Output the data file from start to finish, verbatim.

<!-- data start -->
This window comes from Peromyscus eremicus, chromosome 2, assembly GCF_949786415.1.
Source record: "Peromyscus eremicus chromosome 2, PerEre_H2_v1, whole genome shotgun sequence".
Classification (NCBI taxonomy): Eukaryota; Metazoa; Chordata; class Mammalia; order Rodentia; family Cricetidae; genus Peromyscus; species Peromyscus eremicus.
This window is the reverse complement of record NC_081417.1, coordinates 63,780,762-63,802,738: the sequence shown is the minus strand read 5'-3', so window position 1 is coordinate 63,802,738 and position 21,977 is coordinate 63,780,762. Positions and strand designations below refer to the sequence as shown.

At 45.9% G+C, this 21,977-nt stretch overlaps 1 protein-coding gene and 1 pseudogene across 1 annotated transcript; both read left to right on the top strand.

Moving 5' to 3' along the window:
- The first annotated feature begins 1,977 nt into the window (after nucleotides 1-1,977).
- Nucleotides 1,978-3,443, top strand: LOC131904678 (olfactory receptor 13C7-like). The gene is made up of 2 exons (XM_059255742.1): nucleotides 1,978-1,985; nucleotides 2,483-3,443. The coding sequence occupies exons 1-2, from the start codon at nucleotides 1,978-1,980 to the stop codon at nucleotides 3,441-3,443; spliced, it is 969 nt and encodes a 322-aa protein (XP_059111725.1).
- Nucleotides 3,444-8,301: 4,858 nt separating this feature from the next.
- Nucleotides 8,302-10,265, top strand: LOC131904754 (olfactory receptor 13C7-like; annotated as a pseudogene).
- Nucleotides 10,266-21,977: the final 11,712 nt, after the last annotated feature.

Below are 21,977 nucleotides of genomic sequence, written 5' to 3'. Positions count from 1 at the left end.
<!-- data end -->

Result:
This window comes from Peromyscus eremicus, chromosome 2, assembly GCF_949786415.1.
Source record: "Peromyscus eremicus chromosome 2, PerEre_H2_v1, whole genome shotgun sequence".
Classification (NCBI taxonomy): Eukaryota; Metazoa; Chordata; class Mammalia; order Rodentia; family Cricetidae; genus Peromyscus; species Peromyscus eremicus.
This window is the reverse complement of record NC_081417.1, coordinates 63,780,762-63,802,738: the sequence shown is the minus strand read 5'-3', so window position 1 is coordinate 63,802,738 and position 21,977 is coordinate 63,780,762. Positions and strand designations below refer to the sequence as shown.

At 45.9% G+C, this 21,977-nt stretch overlaps 1 protein-coding gene and 1 pseudogene across 1 annotated transcript; both read left to right on the top strand.

Moving 5' to 3' along the window:
- The first annotated feature begins 1,977 nt into the window (after nucleotides 1-1,977).
- Nucleotides 1,978-3,443, top strand: LOC131904678 (olfactory receptor 13C7-like). The gene is made up of 2 exons (XM_059255742.1): nucleotides 1,978-1,985; nucleotides 2,483-3,443. The coding sequence occupies exons 1-2, from the start codon at nucleotides 1,978-1,980 to the stop codon at nucleotides 3,441-3,443; spliced, it is 969 nt and encodes a 322-aa protein (XP_059111725.1).
- Nucleotides 3,444-8,301: 4,858 nt separating this feature from the next.
- Nucleotides 8,302-10,265, top strand: LOC131904754 (olfactory receptor 13C7-like; annotated as a pseudogene).
- Nucleotides 10,266-21,977: the final 11,712 nt, after the last annotated feature.

Below are 21,977 nucleotides of genomic sequence, written 5' to 3'. Positions count from 1 at the left end.